Immunization coverage of the world’s children
Immunization is a proven tool for combating diseases of infectious etiology, which pose a threat to human life, as well as their elimination.
For the first time to practice the use of vaccines began during the epidemic of smallpox, a disease that took many lives. At the end of XVIII English doctor E. Jenner noticed that a person infected with cowpox became resistant to infection with natural smallpox. The English doctor introduced a boy of eight years of contents from the vials to a milkmaid hand, infected with cowpox, and the child developed immunity to a smallpox. This discovery was a turning point in the history of vaccine prevention.
The success of immunoprophylaxis made it possible to achieve a significant reduction, and in some cases, elimination of dangerous infections. At present, a vaccination calendar has been introduced into pediatric medical practice, immunization against such infections as tetanus, whooping cough, poliomyelitis, measles, infectious parotitis, rubella and a number of other infectious diseases.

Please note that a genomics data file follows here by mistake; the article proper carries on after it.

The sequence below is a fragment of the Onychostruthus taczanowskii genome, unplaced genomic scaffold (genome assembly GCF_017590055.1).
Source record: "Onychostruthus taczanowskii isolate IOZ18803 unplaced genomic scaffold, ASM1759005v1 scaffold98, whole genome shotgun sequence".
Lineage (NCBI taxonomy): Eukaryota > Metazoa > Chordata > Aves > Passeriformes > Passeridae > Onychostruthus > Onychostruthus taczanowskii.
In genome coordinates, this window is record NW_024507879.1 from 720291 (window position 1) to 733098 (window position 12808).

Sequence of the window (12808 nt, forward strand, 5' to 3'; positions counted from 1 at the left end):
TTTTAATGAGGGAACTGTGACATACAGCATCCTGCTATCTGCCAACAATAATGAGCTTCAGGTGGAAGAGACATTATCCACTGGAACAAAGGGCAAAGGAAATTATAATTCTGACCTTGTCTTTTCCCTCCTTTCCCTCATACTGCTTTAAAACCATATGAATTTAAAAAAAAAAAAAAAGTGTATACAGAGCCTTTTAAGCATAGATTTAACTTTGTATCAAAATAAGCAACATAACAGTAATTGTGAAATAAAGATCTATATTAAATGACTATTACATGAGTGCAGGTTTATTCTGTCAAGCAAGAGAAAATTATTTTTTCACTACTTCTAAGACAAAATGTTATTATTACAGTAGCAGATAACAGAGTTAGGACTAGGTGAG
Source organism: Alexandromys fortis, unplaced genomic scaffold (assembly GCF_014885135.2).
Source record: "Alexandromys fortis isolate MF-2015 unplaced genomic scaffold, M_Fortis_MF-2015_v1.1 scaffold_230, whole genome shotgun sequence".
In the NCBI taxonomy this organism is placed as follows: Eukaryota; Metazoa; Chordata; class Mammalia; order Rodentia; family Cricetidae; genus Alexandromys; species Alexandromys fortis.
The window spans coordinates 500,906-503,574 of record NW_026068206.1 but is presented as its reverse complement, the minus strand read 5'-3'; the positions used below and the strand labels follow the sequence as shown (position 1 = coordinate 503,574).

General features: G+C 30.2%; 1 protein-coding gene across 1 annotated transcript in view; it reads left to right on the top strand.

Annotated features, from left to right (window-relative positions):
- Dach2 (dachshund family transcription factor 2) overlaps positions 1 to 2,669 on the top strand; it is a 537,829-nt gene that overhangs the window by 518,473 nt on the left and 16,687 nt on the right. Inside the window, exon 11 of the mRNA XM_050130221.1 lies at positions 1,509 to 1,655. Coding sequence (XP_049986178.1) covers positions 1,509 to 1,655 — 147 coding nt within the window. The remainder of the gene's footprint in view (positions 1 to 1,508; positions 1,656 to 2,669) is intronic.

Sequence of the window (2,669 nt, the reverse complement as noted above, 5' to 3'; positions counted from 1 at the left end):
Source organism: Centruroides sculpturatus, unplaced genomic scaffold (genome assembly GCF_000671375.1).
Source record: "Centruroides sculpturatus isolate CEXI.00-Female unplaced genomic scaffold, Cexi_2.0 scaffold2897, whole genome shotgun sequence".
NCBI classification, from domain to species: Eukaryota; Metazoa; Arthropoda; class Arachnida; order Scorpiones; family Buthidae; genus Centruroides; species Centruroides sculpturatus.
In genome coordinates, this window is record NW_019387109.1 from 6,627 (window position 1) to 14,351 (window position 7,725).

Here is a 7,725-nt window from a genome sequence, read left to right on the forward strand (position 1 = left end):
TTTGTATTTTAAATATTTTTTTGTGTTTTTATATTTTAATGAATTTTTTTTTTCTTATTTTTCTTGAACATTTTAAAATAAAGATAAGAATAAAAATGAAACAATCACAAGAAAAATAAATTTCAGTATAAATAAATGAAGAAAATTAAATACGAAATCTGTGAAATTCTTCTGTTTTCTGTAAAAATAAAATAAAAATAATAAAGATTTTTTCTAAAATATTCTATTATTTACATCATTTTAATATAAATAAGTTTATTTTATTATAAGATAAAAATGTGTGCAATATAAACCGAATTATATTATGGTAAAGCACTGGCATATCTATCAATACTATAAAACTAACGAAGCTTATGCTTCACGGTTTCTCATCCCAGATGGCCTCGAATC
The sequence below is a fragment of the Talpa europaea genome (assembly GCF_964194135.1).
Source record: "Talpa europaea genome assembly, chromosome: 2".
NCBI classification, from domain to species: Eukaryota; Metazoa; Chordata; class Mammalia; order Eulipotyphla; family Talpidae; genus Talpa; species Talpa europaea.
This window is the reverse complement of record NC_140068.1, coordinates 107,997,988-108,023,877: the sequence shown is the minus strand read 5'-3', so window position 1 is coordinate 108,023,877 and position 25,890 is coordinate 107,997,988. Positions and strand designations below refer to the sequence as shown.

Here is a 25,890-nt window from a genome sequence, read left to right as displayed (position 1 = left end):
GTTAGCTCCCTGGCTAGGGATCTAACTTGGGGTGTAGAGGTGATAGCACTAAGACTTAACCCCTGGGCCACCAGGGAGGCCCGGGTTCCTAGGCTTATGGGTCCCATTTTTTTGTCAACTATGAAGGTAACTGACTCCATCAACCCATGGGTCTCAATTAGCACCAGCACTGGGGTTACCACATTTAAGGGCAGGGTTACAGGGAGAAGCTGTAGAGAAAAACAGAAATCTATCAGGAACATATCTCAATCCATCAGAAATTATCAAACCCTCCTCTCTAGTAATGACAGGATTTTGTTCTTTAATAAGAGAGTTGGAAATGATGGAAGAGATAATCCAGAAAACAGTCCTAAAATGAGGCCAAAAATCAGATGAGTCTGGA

The following facts are indicative of the need for timely immunization of the population:
- Vaccination makes it possible to prevent the development of the disease, and hence suffering, disability or death from diseases against which immunoprophylactic drugs are developed.
- The global level of immunization coverage of the population demonstrates stable indicators.
- Currently, between two and three million deaths per year does not occur as a result of vaccination of the population.
- But according to WHO estimates, more than 22.5 million children of the first year of life in the world still do not receive basic vaccines.